Advertisement

Familial Cancer

, Volume 13, Issue 1, pp 131–135 | Cite as

Diversity of the clinical presentation of the MMR gene biallelic mutations

  • Gaëlle Bougeard
  • Laurence Olivier-Faivre
  • Stéphanie Baert-Desurmont
  • Julie Tinat
  • Cosette Martin
  • Emilie Bouvignies
  • Stéphanie Vasseur
  • Frédéric Huet
  • Gérard Couillault
  • Pierre Vabres
  • Florence Le Pessot
  • Caroline Chapusot
  • David Malka
  • Brigitte Bressac-de Paillerets
  • Mario Tosi
  • Thierry FrebourgEmail author
Short Communication

Abstract

Constitutional mismatch repair-deficiency, due to biallelic mutations of MMR genes, results in a tumour spectrum characterized by leukaemias, lymphomas, brain tumours and adenocarcinomas of the gastro-intestinal tract, occurring mostly in childhood. We report here two families illustrating the phenotypic diversity associated with biallelic MMR mutations. In the first family, two siblings developed six malignancies including glioblastoma, lymphoblastic T cell lymphoma, rectal and small bowel adenocarcinoma with onset as early as 6 years of age. We showed that this dramatic clinical presentation was due to the presence of two complex genomic PMS2 deletions in each patient predicted to result into complete PMS2 inactivation. In the second family, the index case presented with an early form of Lynch syndrome with colorectal adenocarcinomas at ages 17 and 20 years, and urinary tract tumours at the age of 25 years. We identified in this patient two MSH6 mutations corresponding to a frameshift deletion and an in frame deletion. The latter was not predicted to result into complete inactivation of MSH6. These reports show that the clinical expression of biallelic MMR mutations depends on the biological impact of the second MMR mutation and that, in clinical practice, the presence of a second MMR mutation located in trans should also be considered in patients suspected to present a Lynch syndrome with an unusual early-onset of tumours.

Keywords

MMR Mutation Tumour 

Notes

Acknowledgments

This work was supported by the INCa, the French National Cancer Institute.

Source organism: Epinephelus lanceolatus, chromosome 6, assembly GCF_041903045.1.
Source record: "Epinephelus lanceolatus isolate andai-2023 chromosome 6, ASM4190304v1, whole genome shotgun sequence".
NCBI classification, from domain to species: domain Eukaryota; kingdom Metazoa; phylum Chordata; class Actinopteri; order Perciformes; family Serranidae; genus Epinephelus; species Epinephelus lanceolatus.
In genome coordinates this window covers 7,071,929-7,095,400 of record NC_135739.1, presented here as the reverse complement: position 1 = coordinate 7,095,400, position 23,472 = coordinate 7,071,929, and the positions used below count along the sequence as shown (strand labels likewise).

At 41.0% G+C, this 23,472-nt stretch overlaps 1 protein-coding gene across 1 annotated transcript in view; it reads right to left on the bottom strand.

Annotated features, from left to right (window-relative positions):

Conflict of interest

The authors declared that they have no conflict of interest.

References

  1. 1.
    Ricciardone MD, Ozçelik T, Cevher B, Ozdağ H, Tuncer M, Gürgey A, Uzunalimoğlu O, Centinkaya H, Tanyeli A, Erken E, Oztürk M (1999) Human MLH1 deficiency predisposes to hematological malignancy and neurofibromatosis type 1. Cancer Res 59:290–293PubMedGoogle Scholar
  2. 2.
    Wang Q, Lasset C, Desseigne F, Frappaz D, Bergeron C, Navarro C, Ruano E, Puisieux A (1999) Neurofibromatosis and early onset of cancers in hMLH1-deficient children. Cancer Res 59:294–297PubMedGoogle Scholar
  3. 3.
    Felton KE, Gilchrist DM, Andrew SE (2007) Constitutive deficiency in DNA mismatch repair. Clin Genet 71:483–498PubMedCrossRefGoogle Scholar
  4. 4.
    Wimmer K, Kratz CP (2010) Constitutional mismatch repair-deficiency syndrome. Haematologica 95:699–701PubMedCrossRefGoogle Scholar
  5. 5.
    Barwell J, Pangon L, Hodgson S, Georgiou A, Kesterton I, Slade T, Taylor M, Payne SJ, Brinkman H, Smythe J, Sebire NJ, Solomon E, Docherty Z, Camplejohn R, Homfray T, Morris JR (2007) Biallelic mutation of MSH2 in primary human cells is associated with sensitivity to irradiation and altered RAD51 foci kinetics. J Med Genet 44:516–520PubMedCrossRefGoogle Scholar
  6. 6.
    Boland CR, Thibodeau SN, Hamilton SR, Sidransky D, Eshleman JR, Burt RW, Meltzer SJ, Rodriguez-Bigas MA, Fodde R, Ranzani GN, Srivastava S (1998) A National Cancer Institute workshop on microsatellite instability for cancer detection and familial predisposition: development of international criteria for the determination of microsatellite instability in colorectal cancer. Cancer Res 58:5248–5257PubMedGoogle Scholar
  7. 7.
    De Vos M, Hayward BE, Picton S, Sheridan E, Bonthron DT (2004) Novel PMS2 pseudogenes can conceal recessive mutations causing a distinctive childhood cancer syndrome. Am J Hum Genet 74:954–964PubMedCentralPubMedCrossRefGoogle Scholar